“I didn’t think it would happen here. The divisiveness, the resentment, the suspicion, the anger that pervades so many countries seemed foreign to the people I met during my campaigns only a decade or so ago,” he wrote in an article for Deseret Magazine.
He referenced efforts made by the founders to take “every step they could devise to protect the republic from so-called demagogues; their efforts worked for over 200 years. Several developments have combined to threaten that success.”
Romney warned, “Institutions that enhance mutual understanding are declining.”
He mentioned the decline in church attendance, groups like the Boy and Girl Scouts, and face-to-face interaction.
Romney criticized politicians who ignited division among Americans.
“Demagogues on the left scapegoat the rich; demagogues on the right scapegoat the immigrant. They each scapegoat the other,” he said.
Romney used examples from history to answer the question of what can heal “social sickness,” including “a great leader who ‘calls upon our better angels.'”
“My reading of history suggests what can heal social sickness.”
He referenced Winston Churchill’s rally against Nazism and Abraham Lincoln’s healing of a nation “torn apart by war.”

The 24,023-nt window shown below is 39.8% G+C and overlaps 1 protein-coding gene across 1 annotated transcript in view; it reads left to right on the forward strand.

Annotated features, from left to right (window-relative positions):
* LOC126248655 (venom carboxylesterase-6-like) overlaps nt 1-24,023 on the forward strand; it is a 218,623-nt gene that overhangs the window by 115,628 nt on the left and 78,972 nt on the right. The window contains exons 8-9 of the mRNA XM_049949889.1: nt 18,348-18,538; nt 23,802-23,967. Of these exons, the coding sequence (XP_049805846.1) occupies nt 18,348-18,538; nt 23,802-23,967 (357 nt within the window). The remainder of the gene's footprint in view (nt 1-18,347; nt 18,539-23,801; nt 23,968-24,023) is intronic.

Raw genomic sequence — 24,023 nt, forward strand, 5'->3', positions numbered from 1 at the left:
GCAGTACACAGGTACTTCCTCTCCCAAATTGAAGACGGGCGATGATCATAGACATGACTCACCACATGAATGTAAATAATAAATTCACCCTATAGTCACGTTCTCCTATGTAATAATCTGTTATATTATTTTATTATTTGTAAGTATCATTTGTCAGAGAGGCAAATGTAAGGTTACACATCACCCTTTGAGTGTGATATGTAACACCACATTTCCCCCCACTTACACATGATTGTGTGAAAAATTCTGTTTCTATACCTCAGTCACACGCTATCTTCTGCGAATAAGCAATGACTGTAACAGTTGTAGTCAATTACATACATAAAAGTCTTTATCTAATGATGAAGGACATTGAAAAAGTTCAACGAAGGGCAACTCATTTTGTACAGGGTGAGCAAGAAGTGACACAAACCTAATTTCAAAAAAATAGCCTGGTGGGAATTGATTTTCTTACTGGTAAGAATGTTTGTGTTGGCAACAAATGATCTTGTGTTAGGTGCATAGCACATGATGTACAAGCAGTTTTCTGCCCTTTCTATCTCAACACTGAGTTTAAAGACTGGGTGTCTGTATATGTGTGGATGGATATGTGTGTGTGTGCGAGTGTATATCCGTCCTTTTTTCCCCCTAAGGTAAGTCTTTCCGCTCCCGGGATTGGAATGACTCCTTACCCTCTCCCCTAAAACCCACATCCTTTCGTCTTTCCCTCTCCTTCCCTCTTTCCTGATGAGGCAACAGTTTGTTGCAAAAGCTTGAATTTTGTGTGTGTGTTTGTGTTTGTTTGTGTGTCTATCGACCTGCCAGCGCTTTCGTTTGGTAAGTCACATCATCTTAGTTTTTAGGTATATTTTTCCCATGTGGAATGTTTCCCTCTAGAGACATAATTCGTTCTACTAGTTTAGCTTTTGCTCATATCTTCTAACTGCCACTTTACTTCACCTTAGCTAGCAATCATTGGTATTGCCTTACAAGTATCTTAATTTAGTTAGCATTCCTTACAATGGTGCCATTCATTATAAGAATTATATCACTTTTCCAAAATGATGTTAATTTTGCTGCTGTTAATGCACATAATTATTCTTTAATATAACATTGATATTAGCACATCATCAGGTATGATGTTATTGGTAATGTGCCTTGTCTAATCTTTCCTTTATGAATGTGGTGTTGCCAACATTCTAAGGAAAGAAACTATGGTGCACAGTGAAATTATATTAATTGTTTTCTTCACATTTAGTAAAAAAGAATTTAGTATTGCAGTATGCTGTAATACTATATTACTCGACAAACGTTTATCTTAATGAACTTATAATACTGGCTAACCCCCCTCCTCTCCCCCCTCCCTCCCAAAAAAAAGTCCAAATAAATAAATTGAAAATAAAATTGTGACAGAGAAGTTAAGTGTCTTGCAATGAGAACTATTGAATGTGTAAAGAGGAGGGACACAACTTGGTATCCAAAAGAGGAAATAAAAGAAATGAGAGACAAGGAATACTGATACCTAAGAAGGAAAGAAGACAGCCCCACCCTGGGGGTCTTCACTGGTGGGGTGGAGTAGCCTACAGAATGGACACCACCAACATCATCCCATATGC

Romney explained when he votes he takes into account character as much as he does policy.
He explained how other leaders such as those of churches, congregations, classrooms, businesses, charities and homes can positively influence the nation.
Romney challenged Americans to read other news outlets they are not necessarily familiar or comfortable with.
He commended The Wall Street Journal and The New York Times for making an effort to report stories accurately and admitting when they fail to do so.
“I pray for the healing of the nation. Literally. I wish there were more faith in God, more reverence for all of his children. A brilliant leader of a respected think tank in Washington has concluded that love is the only sure answer to what ails us. I think he’s right,” Romney concluded.